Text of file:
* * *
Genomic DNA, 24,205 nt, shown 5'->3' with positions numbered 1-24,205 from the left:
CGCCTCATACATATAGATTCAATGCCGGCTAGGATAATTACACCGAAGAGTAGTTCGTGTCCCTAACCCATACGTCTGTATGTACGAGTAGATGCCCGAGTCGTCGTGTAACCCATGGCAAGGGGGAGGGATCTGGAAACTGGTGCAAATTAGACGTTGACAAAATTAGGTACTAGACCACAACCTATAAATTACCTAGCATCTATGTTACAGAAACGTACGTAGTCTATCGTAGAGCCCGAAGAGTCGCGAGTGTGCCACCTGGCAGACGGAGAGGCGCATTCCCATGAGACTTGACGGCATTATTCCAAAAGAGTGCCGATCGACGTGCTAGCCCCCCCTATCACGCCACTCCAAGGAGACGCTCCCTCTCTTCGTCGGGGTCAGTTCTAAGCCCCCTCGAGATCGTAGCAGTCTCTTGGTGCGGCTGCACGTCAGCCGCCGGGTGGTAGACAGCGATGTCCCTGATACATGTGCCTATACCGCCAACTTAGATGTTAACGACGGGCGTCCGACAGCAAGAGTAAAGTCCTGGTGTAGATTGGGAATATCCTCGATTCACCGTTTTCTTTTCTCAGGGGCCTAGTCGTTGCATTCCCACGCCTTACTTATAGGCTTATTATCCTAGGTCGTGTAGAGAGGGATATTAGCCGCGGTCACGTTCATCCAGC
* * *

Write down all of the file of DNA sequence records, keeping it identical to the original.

Genomic DNA, 24,205 nt, shown 5'->3' with positions numbered 1-24,205 from the left:
CGCCTCATACATATAGATTCAATGCCGGCTAGGATAATTACACCGAAGAGTAGTTCGTGTCCCTAACCCATACGTCTGTATGTACGAGTAGATGCCCGAGTCGTCGTGTAACCCATGGCAAGGGGGAGGGATCTGGAAACTGGTGCAAATTAGACGTTGACAAAATTAGGTACTAGACCACAACCTATAAATTACCTAGCATCTATGTTACAGAAACGTACGTAGTCTATCGTAGAGCCCGAAGAGTCGCGAGTGTGCCACCTGGCAGACGGAGAGGCGCATTCCCATGAGACTTGACGGCATTATTCCAAAAGAGTGCCGATCGACGTGCTAGCCCCCCCTATCACGCCACTCCAAGGAGACGCTCCCTCTCTTCGTCGGGGTCAGTTCTAAGCCCCCTCGAGATCGTAGCAGTCTCTTGGTGCGGCTGCACGTCAGCCGCCGGGTGGTAGACAGCGATGTCCCTGATACATGTGCCTATACCGCCAACTTAGATGTTAACGACGGGCGTCCGACAGCAAGAGTAAAGTCCTGGTGTAGATTGGGAATATCCTCGATTCACCGTTTTCTTTTCTCAGGGGCCTAGTCGTTGCATTCCCACGCCTTACTTATAGGCTTATTATCCTAGGTCGTGTAGAGAGGGATATTAGCCGCGGTCACGTTCATCCAGC